Sarana tops Russian Higher League
LET’S PLAY CHESS - Edgar De Castro (The Philippine Star) - July 1, 2018 - 12:00am

The Russian Higher League, a selection tournament which  chooses five finalists for the 2018 Russian Championship super final, is underway in the Kremlin’s ancient city of Yaroslavl.

Unseeded Alexey Sarana and Artyom Timofeev were the surprise leaders in the  nine-round Swiss system event when fourth  round play was concluded at the well-known Ring Premier Hotel. Both grand- masters had 3.5 points, going into the last five rounds.

Sarana, Russia’s third youngest GM at 18, posted an impressive three wins, one draw record in the 58-player field that included 37 strong GMs.

Tied for third-ninth at 3.0 apiece were E. Inarkiev, D. Paravyan, A. Motylev, V. Zviaginsev, S. Oparin, I.Popov and A. Rakhmanov.

* * *

The recently concluded Chinese team championship (June 19-25) in  Hangzhou City, produced lively and exciting  chess. The following game has been selected on the basis that the players come out slugging and the winner incisively and  doggedly pursues winning ideas employing both strategical and tactical schemes.

Chinese Team Championship 2018 

W) Li Chao g  (China)

B) Lin Chen g (China)

King’s Indian Defense

1. d4              Nf6 

2. c4              g6 

3. Nc3            Bg7 

4. e4              d6 

5. h3              ...

This rare sideline against the  King’s Indian has become popular lately in top level chess. This is  actually a very old variant, but with  modern tendencies, and was pioneered  by Vladimir Andreevich Makogonov  (1904-1993), many-time Azerbaijan champion.

5...               O-O 

6. Be3!?           ...

White’s last is an interesting system of  development. The standard move is 6. Nf3, and after 6...  c5 7. d5 e6 8. Bd3 exd5 9. exd5 Re8ch 10. Be3 Bh6 11. 0-0,  White has a slight edge. For example  11...Bxe3 12. fxe3 Nbd7 (12...Rxe3?! 13. Qd2! favors White) 13. e4 Qe7  14. Qd2 and White stands better. Or 6. Nf3 e5 7. d5 Nh5!? 8. Nh2! Qe8 9. Be2 Nf4 10. Bf3 f5 11. g3! Nxh3, the game is unclear., e.g., 12. Bg2 f4! (12...fxe4 13. Be3) 13. Nf3 g5 14. Rxh3 g4, the game is in the balance.

6...               c5

Rather unexpected. 6...Nfd7,  6...Nbd7 and 6...e5 are fair alternatives   with good chances for both sides.

7. dxc5          dxc5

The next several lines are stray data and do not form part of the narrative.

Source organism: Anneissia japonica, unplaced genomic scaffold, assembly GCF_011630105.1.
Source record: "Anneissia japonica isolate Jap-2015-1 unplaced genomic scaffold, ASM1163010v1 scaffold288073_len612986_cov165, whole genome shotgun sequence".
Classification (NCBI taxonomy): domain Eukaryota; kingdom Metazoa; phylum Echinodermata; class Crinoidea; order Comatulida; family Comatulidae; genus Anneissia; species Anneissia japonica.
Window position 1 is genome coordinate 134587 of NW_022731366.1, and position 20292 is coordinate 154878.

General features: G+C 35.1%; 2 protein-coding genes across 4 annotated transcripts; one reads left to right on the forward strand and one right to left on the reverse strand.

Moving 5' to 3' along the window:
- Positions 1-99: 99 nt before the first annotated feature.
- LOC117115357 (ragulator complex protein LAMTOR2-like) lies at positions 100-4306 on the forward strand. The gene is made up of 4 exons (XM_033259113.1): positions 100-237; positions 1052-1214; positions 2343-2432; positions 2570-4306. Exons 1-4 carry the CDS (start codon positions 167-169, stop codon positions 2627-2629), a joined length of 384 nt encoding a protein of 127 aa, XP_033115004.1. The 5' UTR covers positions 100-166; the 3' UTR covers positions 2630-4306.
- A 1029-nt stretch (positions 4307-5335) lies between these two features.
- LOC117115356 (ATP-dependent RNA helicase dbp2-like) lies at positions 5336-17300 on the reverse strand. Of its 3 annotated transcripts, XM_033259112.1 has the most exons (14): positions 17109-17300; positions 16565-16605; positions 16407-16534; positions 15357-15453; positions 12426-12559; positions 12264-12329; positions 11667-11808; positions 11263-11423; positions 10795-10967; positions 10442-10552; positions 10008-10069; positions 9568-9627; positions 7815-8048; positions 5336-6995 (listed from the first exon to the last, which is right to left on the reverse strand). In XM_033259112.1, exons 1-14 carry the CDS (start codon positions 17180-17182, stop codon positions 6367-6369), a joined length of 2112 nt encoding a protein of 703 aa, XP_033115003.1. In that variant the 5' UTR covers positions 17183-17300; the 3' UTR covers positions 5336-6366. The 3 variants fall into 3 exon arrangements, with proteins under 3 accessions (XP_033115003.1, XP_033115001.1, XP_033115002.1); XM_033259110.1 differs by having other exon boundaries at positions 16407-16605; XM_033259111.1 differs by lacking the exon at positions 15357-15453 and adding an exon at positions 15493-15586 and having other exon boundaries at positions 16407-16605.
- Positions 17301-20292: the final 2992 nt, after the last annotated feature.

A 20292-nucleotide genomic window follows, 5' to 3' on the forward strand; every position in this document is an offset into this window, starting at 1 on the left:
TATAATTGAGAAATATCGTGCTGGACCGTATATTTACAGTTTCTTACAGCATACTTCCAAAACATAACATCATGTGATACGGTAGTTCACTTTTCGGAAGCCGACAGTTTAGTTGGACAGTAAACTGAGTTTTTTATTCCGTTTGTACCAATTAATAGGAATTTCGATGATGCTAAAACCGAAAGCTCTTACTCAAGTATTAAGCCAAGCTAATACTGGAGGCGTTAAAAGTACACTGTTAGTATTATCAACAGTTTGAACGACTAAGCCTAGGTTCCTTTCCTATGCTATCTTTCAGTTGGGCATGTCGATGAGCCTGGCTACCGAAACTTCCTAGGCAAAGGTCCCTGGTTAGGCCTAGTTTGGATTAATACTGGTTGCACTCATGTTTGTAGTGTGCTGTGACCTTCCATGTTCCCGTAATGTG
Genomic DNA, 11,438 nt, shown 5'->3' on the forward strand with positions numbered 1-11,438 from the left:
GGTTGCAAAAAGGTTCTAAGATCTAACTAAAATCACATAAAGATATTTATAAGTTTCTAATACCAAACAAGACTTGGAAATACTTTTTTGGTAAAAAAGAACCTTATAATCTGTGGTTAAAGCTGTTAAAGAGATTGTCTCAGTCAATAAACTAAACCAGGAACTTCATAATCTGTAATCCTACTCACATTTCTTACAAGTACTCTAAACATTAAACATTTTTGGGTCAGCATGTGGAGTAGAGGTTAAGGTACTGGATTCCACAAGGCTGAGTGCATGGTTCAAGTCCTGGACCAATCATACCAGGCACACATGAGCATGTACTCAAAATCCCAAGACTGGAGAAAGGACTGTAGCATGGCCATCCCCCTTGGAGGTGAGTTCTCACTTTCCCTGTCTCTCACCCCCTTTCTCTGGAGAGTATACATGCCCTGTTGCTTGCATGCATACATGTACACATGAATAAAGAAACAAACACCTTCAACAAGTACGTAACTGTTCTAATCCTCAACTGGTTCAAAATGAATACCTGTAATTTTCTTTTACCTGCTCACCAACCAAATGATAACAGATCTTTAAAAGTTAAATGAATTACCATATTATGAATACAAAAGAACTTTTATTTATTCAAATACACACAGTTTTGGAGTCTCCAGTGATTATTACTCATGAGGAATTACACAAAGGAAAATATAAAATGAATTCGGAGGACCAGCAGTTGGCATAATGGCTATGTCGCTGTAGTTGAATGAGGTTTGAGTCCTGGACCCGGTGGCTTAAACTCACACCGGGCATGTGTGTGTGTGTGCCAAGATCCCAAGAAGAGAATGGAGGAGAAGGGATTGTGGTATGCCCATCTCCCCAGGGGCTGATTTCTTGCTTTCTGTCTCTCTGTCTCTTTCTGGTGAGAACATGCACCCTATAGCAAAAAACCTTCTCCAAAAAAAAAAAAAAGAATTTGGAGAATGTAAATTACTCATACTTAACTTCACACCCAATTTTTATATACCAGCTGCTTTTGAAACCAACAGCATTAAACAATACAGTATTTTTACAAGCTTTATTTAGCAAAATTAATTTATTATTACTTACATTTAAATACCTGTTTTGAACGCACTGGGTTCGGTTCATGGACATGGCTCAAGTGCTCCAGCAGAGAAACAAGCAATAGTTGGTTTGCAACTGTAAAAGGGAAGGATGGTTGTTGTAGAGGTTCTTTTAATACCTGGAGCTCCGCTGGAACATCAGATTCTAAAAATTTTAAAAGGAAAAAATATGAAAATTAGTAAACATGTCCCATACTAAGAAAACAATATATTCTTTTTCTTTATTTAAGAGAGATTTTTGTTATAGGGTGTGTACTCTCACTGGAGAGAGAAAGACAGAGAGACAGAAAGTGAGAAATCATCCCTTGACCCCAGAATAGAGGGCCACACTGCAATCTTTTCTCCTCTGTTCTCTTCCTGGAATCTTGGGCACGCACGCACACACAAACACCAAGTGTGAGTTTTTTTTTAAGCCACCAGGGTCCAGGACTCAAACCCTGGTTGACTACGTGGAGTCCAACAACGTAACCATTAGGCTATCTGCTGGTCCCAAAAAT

Usual here is 7...Qa5, which leads to interesting complications after 8. Bd3 dxc5 9. Ne2 Nc6 10. 0-0 Rd8 11. Nd5, etc.

8. Qxd8          Rxd8 

9. e5               ...

After 9. Bxc5 Nc6, White is a pawn up, but Black’s better development more  than compensate for the material deficit. The text creates a strong center for White,  which will try to exploit his space advantage. 

9...                Nfd7 

10. f4              f6 

11. exf6           exf6 

12. O-O-O       Nc6 

13. g4!             ...

Opening up the long diagonal a8-h1 for White’s light-squared Bishop, which will eventually obtain control of the important d5 square.

13...               Nb6 

14. Rxd8ch      Nxd8 

15. Nf3             f5 

16. Ne5            Nf7

After 16...fxe4 17.hxg4 Bxe5 18. fxe5 Bxg4 19. Ne4! White obtains sufficient compensation for the pawn.=Engine.

17. Nxf7           Kxf7 

18. Nb5            Bf8 

19. b3              Bd7 

20. Bg2            Re8 

21. Bd2            a6 

22. Nc7           Rc8 

22...Rb8 is met by 23. Ba5! and White gains the upper hand.

23. Nd5!          ...

After the text, White’s endgame  superiority is manifest once and for all.

23...              Bc6?

This move loses material, but after 23...Nxd5 24. Bxd5ch Be6 25. Bxb7 White emerges  a pawn up in an advantageous position. 

24. Nxb6         Bxg2 

25. Rh2           Rc6

26. Nd7!           1-0

After 26...Be4 27. Ne5ch Ke6 28. Nxc6, followed by 29. g5, clinches matters for White.

Solution to last week’s puzzle:

White to play and win.

white=Kg1, Qb7, Re1, Ng5, Pb5, Pf2, Pg3, Ph4

black=Kg8, Qc7, Rc8, Nb6, Pa7, Pf7, Pg6, Ph7

1. Re8ch!         Kg7

1...Rxe8 is met by 1. Qxc7.

2. Ne6ch!         fxe6

3. Re7ch          Qxe7

4. Qxe7ch        1:0

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